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A Psychologist's Thoughts on Clinical Practice, Behavior, and Life

Anxiety Disorders, and the Retreat from Relating to Unconscious Motivation

This past weekend’s edition (April 29-30, 2017) of the Wall Street Journal contained the review of a book describing the author's painful experience with anxiety (“On Edge: A Journey Through Anxiety” by Andrea Petersen). Her long-term symptoms included the usual: multiple fears, and non-medically caused, odd bodily sensations.
After years on various medications and (apparently brief) cognitive-behavioral therapy, her life changed. She is now happily married with a career and “adorable 8-year-old daughter…have friends, laugh a lot, go to parties.”
Implying a genetic root to her problems, she alludes to the difficulties, ranging from psychotic to neurotic symptoms, of her grandmother, aunt, and parents.
Her view of treatment is largely biological, referring to multiple medications and Transcranial Magnetic Stimulation research. She slights her early therapist who asked if she was angry with her father.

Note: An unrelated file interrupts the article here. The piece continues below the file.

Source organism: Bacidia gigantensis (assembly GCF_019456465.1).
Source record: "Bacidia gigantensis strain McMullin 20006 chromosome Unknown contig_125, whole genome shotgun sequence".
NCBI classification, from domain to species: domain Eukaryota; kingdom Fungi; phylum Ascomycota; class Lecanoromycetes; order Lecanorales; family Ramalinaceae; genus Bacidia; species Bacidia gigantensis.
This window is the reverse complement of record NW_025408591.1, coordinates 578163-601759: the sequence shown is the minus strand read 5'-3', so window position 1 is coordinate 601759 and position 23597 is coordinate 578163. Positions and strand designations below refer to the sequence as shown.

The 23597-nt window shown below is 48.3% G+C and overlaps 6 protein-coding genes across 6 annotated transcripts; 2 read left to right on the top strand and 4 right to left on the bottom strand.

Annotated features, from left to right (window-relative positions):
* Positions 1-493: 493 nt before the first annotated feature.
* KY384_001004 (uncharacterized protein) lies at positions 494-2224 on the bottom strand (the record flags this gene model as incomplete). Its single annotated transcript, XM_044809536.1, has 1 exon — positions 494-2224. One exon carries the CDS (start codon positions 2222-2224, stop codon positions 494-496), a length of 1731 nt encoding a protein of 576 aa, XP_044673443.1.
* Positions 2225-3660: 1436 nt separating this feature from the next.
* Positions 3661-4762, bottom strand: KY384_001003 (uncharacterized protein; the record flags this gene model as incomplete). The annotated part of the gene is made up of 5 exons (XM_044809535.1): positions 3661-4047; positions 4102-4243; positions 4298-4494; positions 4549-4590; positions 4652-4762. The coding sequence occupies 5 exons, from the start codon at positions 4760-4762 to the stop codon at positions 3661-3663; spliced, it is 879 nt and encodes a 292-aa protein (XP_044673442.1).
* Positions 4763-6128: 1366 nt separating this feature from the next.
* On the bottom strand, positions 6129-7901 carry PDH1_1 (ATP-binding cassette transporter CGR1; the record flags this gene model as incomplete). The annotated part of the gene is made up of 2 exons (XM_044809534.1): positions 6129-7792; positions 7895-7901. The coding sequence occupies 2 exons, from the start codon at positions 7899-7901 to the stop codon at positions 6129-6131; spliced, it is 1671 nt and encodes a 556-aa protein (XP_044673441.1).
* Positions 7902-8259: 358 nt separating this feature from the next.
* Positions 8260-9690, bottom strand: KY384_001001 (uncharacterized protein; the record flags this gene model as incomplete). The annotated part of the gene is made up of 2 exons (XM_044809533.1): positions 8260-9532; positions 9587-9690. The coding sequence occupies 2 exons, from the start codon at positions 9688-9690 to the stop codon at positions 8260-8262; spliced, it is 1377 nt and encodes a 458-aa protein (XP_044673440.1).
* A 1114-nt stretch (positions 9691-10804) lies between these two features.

Despite this supposed epidemic, anxiety disorders are (generally) not a big deal and relatively easily treated. Yes, like all emotional symptoms, they are painful. And frightening too since they can cripple a person’s Executive Function, which governs behavior.
Incidentally, a Panic Disorder reflects severe anxiety in which the symptoms of anxiety are misinterpreted as a deadly medical event. Many people who rush to a hospital’s Emergency Room, fearing that they are suffering a heart attack, are in the throes of a psychological not medical crisis.
As I never tire of stating: The unconscious is very powerful and one must respect its power.
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